When Garth Pischke started coaching at the University of Manitoba in 1979, Sony had just come out with the Walkman, the Berlin Wall was still up, and ESPN had just launched on cable television. In that time, Pischke has accomplished a lot, and has earned the title of being one of, if not the best volleyball coaches in North America.
On Jan. 14, the University of Manitoba men’s volleyball team defeated the UBC Thunderbirds in four sets to give Pischke his 1,300th career win. Pischke has been around the game of volleyball for a long time. He played for the Bisons during his university career, as well as the Winnipeg Wesmen, a team he has only lost to 48 times in 227 matches in his 35-year career as a coach. As a player, he also won the CIS Championship three times, twice as a Wesmen and once as a Bison.
Pischke played professionally in the International Volleyball Association in Denver and El Paso. He earned rookie of the year and MVP honours during his time in the now-defunct league. Apparently, during his time playing professionally in Denver, Pischke participated in a jump off against hall of fame basketball player, David Thompson. That actually never happened according to Pischke – apparently after Thompson watched one of his matches and saw him jump he declined to participate.
Pischke has also represented Canada at the international level. The Winnipeg native played for the national junior team from 1970-76 and in his grade 12 year, he was selected to represent Canada at the 1976 Olympic games in Montreal. He also played in the 1984 Olympic games in Los Angeles. Pischke enjoyed a successful playing career, but he never thought his coaching career would take him to where he is today.
“I started coaching when I was still doing my masters in business, so I figured I was going to end up in the financial world,” Pischke said.
Since he took the helm of the Manitoba men’s volleyball team, he has reached the national championships 26 times. They have made it to the national finals 18 times, winning nine of them. They also have five third place finishes, two fourth place finishes, and just one fifth place finish.
“I like winning, I think everybody likes winning,” Pischke said. “I can honestly say that I don’t hate losing, I think losing is a fact of life. The important thing is that you learn from those situations and hopefully the next time we step on the floor we’ll be better for it.”
With a total record of 1,302 wins and 359 losses in his 35 years as head coach of the Bisons, the 61-year-old has done a lot more winning than losing. It is the most overall wins by any coach in U Sports history. Pischke attributes all that success to instilling a good work ethic amongst all of his players.
“We try to bring an attitude in practice that nobody is going to outwork us,” he said. “I think that when my players leave my program that they are not afraid to work hard and if they do work hard they know they can be successful.”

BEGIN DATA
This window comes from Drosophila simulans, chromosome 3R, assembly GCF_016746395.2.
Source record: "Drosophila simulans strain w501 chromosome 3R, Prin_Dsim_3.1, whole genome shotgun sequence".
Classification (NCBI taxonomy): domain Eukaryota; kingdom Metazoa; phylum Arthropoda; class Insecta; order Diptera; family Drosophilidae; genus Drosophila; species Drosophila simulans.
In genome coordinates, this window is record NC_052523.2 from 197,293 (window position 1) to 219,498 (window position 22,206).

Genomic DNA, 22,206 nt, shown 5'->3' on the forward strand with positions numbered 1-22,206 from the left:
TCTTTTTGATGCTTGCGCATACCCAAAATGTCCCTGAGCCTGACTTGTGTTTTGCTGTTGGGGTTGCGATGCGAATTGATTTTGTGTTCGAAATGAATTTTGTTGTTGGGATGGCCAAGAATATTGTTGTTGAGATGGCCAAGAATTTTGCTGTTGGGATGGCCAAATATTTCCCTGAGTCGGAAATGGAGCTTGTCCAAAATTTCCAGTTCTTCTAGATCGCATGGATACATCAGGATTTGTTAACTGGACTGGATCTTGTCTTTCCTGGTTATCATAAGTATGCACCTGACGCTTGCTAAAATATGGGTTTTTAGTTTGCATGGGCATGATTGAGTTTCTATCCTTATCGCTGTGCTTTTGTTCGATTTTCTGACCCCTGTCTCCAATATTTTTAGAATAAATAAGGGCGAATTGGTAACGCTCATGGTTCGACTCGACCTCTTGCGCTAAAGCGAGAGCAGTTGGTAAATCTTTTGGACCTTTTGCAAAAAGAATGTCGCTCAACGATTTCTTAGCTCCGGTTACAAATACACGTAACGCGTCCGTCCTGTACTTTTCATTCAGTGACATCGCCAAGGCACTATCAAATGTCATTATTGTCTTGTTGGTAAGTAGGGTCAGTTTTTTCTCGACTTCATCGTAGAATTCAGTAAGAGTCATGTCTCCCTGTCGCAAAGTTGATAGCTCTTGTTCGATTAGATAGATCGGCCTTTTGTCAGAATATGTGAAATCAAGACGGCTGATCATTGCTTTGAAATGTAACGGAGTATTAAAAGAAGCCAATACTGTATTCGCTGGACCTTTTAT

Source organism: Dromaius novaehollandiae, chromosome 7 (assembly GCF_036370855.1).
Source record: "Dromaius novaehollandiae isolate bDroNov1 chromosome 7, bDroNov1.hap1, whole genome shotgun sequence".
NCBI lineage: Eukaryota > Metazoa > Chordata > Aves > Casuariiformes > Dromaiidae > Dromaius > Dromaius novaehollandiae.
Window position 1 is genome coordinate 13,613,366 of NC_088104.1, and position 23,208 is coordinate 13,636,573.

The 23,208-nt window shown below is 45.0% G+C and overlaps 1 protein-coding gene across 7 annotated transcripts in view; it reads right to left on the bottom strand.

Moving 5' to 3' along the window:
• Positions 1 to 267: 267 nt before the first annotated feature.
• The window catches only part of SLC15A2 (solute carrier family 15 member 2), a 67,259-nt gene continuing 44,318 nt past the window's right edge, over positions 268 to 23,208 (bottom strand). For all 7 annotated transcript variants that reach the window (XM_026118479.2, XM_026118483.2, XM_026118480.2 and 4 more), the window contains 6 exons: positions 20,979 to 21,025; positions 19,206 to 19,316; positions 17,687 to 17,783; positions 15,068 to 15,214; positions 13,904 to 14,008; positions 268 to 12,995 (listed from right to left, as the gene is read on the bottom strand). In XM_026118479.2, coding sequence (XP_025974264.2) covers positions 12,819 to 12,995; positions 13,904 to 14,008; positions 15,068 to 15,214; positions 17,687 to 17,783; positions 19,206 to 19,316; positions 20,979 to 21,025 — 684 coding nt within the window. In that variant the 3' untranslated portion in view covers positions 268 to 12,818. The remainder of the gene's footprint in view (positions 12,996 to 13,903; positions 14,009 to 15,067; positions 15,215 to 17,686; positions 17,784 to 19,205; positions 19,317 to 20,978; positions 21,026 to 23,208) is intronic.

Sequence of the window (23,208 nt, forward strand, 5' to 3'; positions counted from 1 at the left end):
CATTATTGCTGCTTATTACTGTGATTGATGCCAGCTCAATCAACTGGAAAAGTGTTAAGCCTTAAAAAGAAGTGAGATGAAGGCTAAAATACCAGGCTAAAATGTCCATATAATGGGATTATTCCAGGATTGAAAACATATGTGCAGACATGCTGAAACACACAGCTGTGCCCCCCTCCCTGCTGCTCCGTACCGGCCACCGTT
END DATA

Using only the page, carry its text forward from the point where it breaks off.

Players have been successful in playing for Pischke, as over 30 of his players have gone on to play nationally after their time with the herd.
A lot of things have changed in the time Pischke started coaching, including the whole recruiting aspect, which he’s had to add to the list of things he does as a coach.
“Recruiting wasn’t a big part of the job in those days,” he said. “Guys just came and you coached what you had. In fact, when I first started I was actually coaching guys who were older than me.”
Early in his coaching career, the Bisons made the national championships eight years in a row. Pischke attributes that success to his knowledge of the game, something other programs didn’t have at the time.
“The game was young and I really felt that I knew a lot more about volleyball than most of the people around the country,” he said. “I felt that for the first 10 years we were way ahead of everybody else, just based on knowledge of the game, training methods, etc.”
The current Bison men’s volleyball team is enjoying a lot of success this season, currently ranked third in the country and riding a 12-game winning streak. Pischke is still eager to win the U Sports national title coming up in the spring.
“It’s been a few years since we’ve had [a national championship],” he said. “It’s much more difficult of a road to get there now then it was back in the day. I’m hungry for this squad. It’s a veteran squad and they’re good enough to go all the way if they play their best.”
The Bisons will hope they will be heading to Edmonton to play in the U Sports national championships in March. For now, they have some tough slugging ahead of them in the Canada West. They face the ninth-ranked Brandon Bobcats and the first-ranked Trinity West Spartans in the final four weeks of the season.